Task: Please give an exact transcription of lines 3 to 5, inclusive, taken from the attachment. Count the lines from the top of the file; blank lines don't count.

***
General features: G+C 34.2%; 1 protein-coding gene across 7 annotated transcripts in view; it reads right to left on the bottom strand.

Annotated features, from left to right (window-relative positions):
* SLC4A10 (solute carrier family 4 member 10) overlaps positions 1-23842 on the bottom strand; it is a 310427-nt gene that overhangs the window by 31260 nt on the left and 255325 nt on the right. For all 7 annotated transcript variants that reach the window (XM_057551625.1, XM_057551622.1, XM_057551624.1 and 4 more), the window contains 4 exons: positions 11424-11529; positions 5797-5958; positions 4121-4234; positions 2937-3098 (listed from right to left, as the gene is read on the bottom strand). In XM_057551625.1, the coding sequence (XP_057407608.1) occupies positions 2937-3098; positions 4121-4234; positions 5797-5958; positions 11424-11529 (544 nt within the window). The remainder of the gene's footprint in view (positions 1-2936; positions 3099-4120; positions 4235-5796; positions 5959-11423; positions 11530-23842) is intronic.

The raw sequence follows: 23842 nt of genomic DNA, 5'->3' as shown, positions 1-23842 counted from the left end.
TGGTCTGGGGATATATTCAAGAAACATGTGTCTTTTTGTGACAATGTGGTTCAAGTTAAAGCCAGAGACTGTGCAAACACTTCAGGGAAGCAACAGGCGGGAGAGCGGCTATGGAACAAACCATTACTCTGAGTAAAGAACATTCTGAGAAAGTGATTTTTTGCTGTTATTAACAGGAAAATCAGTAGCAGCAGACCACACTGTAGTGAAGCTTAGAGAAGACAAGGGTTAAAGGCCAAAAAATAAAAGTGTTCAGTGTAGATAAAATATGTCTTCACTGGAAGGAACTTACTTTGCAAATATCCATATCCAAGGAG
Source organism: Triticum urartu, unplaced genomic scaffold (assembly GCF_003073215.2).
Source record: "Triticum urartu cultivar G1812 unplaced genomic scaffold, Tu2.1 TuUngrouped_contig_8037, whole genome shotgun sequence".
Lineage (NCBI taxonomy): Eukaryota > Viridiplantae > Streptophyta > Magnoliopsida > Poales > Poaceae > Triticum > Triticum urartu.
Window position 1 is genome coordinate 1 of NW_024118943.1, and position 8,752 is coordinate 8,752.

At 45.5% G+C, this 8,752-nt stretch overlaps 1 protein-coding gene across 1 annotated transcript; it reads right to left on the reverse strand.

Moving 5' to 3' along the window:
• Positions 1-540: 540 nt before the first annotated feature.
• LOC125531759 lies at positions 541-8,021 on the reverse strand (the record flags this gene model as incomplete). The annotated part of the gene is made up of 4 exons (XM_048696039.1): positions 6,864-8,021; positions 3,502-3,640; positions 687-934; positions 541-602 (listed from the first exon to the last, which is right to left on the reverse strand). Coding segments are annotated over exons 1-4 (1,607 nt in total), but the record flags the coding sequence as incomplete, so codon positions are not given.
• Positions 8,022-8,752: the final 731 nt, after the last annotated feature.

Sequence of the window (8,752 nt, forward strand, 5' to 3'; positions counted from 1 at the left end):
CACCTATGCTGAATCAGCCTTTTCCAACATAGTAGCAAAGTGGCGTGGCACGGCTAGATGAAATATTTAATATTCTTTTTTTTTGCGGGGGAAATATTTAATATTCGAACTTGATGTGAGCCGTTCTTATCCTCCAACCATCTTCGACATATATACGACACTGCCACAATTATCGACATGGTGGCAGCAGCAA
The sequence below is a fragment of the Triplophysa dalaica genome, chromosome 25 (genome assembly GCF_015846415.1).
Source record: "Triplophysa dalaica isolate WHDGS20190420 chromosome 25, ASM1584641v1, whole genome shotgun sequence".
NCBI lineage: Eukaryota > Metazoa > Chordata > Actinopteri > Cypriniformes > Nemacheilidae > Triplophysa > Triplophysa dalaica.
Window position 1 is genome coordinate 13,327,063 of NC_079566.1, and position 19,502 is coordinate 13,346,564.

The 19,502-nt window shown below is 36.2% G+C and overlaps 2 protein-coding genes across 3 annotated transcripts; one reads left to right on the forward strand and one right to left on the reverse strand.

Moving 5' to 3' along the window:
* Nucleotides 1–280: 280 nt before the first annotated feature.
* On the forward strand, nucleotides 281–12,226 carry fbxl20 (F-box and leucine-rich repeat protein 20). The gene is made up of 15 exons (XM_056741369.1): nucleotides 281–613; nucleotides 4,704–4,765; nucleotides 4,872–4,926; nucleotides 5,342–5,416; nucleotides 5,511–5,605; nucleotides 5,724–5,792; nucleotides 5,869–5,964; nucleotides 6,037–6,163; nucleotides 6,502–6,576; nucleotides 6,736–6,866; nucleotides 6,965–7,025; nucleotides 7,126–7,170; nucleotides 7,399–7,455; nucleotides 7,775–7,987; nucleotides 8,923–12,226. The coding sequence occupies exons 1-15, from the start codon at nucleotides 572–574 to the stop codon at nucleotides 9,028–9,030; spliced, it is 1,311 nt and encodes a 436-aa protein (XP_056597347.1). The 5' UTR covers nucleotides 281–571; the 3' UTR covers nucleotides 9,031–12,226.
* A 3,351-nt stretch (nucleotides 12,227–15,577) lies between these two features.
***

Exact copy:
* SLC4A10 (solute carrier family 4 member 10) overlaps positions 1-23842 on the bottom strand; it is a 310427-nt gene that overhangs the window by 31260 nt on the left and 255325 nt on the right. For all 7 annotated transcript variants that reach the window (XM_057551625.1, XM_057551622.1, XM_057551624.1 and 4 more), the window contains 4 exons: positions 11424-11529; positions 5797-5958; positions 4121-4234; positions 2937-3098 (listed from right to left, as the gene is read on the bottom strand). In XM_057551625.1, the coding sequence (XP_057407608.1) occupies positions 2937-3098; positions 4121-4234; positions 5797-5958; positions 11424-11529 (544 nt within the window). The remainder of the gene's footprint in view (positions 1-2936; positions 3099-4120; positions 4235-5796; positions 5959-11423; positions 11530-23842) is intronic.

The raw sequence follows: 23842 nt of genomic DNA, 5'->3' as shown, positions 1-23842 counted from the left end.
TGGTCTGGGGATATATTCAAGAAACATGTGTCTTTTTGTGACAATGTGGTTCAAGTTAAAGCCAGAGACTGTGCAAACACTTCAGGGAAGCAACAGGCGGGAGAGCGGCTATGGAACAAACCATTACTCTGAGTAAAGAACATTCTGAGAAAGTGATTTTTTGCTGTTATTAACAGGAAAATCAGTAGCAGCAGACCACACTGTAGTGAAGCTTAGAGAAGACAAGGGTTAAAGGCCAAAAAATAAAAGTGTTCAGTGTAGATAAAATATGTCTTCACTGGAAGGAACTTACTTTGCAAATATCCATATCCAAGGAG